Johnston County officials announced Wednesday they will begin countywide aerial spraying for mosquitoes early next week. The County interviewed companies to provide aerial spraying for mosquitoes throughout Johnston County. Vector Disease Control International (VDCI) was contracted and will begin aerial spraying for mosquitoes in Johnston County, weather permitting, as early as next week and continuing throughout the week.
The current populations of mosquitoes pose a public health risk / nuisance in the public’s effort to recover from Hurricane Florence. County-wide aerial spraying is part of Johnston County’s emergency response to the increased mosquito population as a result of heavy rainfall and flooding caused by the recent hurricane. VDCI will begin using low flying aircraft for aerial spraying beginning at approximately 8:00 p.m. until 4:00 a.m.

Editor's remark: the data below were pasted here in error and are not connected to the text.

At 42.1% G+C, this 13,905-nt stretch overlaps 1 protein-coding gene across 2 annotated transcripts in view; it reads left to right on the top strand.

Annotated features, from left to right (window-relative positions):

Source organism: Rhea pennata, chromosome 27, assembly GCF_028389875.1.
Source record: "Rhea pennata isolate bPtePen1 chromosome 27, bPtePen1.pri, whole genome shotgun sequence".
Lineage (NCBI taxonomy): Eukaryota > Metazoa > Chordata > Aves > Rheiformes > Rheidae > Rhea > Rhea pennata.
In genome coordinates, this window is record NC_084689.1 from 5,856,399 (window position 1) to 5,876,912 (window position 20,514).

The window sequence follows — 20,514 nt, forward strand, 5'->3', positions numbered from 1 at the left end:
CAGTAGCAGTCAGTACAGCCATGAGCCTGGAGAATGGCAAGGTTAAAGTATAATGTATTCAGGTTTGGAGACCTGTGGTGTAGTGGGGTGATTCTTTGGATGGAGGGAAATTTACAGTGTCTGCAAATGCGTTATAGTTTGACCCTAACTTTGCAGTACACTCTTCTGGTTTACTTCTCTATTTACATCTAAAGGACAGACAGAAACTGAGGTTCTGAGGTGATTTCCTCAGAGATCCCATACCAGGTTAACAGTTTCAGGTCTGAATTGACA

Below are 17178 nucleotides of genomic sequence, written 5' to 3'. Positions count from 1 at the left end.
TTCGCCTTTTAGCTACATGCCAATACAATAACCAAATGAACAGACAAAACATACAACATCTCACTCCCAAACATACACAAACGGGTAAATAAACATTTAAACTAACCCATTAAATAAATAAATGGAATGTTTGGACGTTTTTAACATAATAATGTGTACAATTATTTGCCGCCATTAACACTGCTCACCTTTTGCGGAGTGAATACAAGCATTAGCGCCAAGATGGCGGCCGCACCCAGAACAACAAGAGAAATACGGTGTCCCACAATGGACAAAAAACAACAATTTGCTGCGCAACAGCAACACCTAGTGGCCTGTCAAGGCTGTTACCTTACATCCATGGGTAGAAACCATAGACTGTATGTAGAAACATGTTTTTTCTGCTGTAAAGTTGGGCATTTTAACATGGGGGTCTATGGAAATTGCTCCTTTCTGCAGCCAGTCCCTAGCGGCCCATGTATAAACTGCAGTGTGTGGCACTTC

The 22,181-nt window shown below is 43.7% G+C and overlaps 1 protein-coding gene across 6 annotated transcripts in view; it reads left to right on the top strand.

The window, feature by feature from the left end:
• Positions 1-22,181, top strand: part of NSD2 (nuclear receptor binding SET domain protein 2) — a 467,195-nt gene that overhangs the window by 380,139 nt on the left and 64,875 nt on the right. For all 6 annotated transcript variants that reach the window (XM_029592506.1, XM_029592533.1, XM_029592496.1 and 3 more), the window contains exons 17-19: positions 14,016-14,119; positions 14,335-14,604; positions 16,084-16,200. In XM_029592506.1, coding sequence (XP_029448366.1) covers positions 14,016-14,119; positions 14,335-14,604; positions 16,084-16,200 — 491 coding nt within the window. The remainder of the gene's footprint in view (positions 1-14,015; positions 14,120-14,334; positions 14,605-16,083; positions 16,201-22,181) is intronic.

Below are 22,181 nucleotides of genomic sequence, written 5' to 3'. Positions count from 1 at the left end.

Johnston County has elected to use Naled, an EPA registered insecticide that is commonly applied aerially as an ultra-low volume spray. EPA registered insecticides have been studied for their effectiveness and safety when used according to label instructions. Naled starts to break down immediately on surfaces, in water, and in sunlight. During aerial spraying, a small amount of insecticide is sprayed over an area, less than 1 ounce (two tablespoons) per acre, or about the size of a football field. This small amount should not pose a health risk to people or pets in the area that is sprayed. Residents may prefer to stay inside and close windows and doors when spraying takes place, but it is not necessary.
Per the Centers for Disease Control and Prevention, the USDA has determined, under the USDA organic regulations, that application of Naled for mosquito control will not impact the organic status of certified organic crops and livestock. Only small amounts of Naled are used for mosquito control. Spraying Naled will not result in a detectable presence of Naled or its byproducts on the ground, plants, or animals.